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We study postnatal and adult mammalian brain stem cells to uncover fundamental developmental mechanisms and disease pathogenesis.

Newborn neurons in the olfactory bulb. Stem cells and progenitors were electroporated in the subventricular zone lining the lateral ventricle to introduce plasmid DNA encoding for a fluorescent protein that labels the membranes (purple) and another that labels nuclei (green). Seven days later they had migrated to the Olfactory Bulbs and started to differentiate into mature neurons. (Szele lab, unpublished)
Newborn neurons in the olfactory bulb. Stem cells and progenitors were electroporated in the subventricular zone lining the lateral ventricle to introduce plasmid DNA encoding for a fluorescent protein that labels the membranes (purple) and another that labels nuclei (green). Seven days later they had migrated to the Olfactory Bulbs and started to differentiate into mature neurons. (Szele lab, unpublished)

The Szele group is working on fundamental developmental neurobiological questions in health and disease.

Our main discovery platform are the two stem cell niches of the brain - the subventricular zone (SVZ) and the subgranular zone (SGZ). The SVZ and SGZ neurogenic niches contain stem cells, transit amplifying progenitors and neuroblasts. They are convenient biological systems to study fundamental developmental questions since one can easily modulate gene expression in them. We investigate the role of the SVZ and SGZ in models of neurodegeneration and neuropsychiatric disorders. We also study human neurogenesis in postmortem sections and with induced pluripotential stem cells. We are interdisciplinary and have many excellent collaborators.

Many of our studies seek to understand how the SVZ and SGZ respond to disease with the ultimate goal of using molecular insights to augment neurogenesis and enhance progenitor repair of brain injury.  We have focused on Galectin-3 (Gal-3) a pro-inflammatory protein we showed is necessary for SVZ neuroblast migration. We also found Gal-3 is necessary for angiogenesis after stroke and that it is upregulated in multiple sclerosis (MS). We are also working with Eric O'Neill on tumorigenic Gal-3 mediated signalling pathways in the SVZ. Our work on Gal-3 and microglia in the SVZ has demonstrated the SVZ is constitutively semi-inflammed in health and that compared to surrounding brain parenchyma it mounts unique immunological/inflammatory responses to disease. 

The Szele group are also pursuing novel mechanistic insights into epigenetic and lncRNA regulation of neurogenesis. Using floxed Eed and Ezh2 mice, we found that different components of the Polycomb repressive complex 2 regulate distinct neurogenic events. We showed with Keith Vance that lncRNA Paupar is necessary for SVZ/OB neurogenesis. With Hiroko Isoda we are testing the neurogenic properties of phytochemicals and nutraceuticals.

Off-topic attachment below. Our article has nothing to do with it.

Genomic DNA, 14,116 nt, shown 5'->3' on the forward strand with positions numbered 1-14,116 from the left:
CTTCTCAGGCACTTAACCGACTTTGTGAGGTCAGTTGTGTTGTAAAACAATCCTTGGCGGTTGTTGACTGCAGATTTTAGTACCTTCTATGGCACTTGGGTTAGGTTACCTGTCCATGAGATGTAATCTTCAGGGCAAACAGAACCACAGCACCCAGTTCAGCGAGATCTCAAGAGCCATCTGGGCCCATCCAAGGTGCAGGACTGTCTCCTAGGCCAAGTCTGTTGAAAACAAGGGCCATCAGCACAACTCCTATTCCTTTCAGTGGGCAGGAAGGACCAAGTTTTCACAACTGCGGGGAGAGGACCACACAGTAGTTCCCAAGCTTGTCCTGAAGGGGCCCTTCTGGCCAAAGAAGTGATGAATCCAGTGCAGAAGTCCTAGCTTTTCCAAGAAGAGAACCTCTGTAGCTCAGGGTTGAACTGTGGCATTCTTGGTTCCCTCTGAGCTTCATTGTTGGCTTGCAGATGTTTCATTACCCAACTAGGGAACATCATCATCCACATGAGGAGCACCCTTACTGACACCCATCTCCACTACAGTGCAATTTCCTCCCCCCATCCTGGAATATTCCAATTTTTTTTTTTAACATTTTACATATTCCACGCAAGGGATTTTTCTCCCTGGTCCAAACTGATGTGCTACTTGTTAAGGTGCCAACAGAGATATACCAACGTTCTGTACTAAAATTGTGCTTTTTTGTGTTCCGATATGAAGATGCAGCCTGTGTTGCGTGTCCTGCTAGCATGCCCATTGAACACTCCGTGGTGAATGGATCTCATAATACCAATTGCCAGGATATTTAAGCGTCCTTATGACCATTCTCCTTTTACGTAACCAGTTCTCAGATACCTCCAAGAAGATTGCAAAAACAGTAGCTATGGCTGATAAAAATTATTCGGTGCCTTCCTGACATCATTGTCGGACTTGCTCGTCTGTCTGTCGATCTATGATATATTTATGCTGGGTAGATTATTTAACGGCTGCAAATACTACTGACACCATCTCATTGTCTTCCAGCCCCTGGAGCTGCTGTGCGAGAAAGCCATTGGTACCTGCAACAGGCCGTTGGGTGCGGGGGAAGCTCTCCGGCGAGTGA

We also have a longstanding interest in the role of abnormal neurodevelopment in neuropsychiatric disorders. We use an integrated suite of animal models, human post-mortem sections and human induced pluripotential stem cells (iPSC) to study Autism and Schizophrenia. In particular we showed how studying how dysbindin loss-of-function interacts with inflammation to regulate neurogenesis in a murine gene x environment interaction model. We demonstrated that the striatum contains fewer calretinin+ interneuron in patients with autism. Together with Hagan Bayley's group in Chemistry we are 3D printing hiPSC derived cortical cells.

The Szele lab uses a wide range of in vivo and in vitro techniques including stem cell cultures, migration assays, in vivo electroporation, over expression and knockdown, Cre-lox conditional knockouts, etc. We have used 2-photon time-lapse microscopy in slices to record and quantitatively analyse cell behaviours in the SVZ and are developing in vivo approaches of imaging neurogenesis. Together with Adam Packer in DPAG we are developing 3-photon time-lapse to image the niches in live mice.

We have bi-weekly lab meetings Thursdays from 9-10.30 AM. Please email Francis Szele if you would like to join us for one or more of these.

We welcome enquiries for collaboration, postdoctoral fellowships or studentships.

Updated 28 September, 2021

Szele lab members

Photos

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Funding Bodies

  • Oxford Martin School
  • Japan Ministry of Education 

Latest publications

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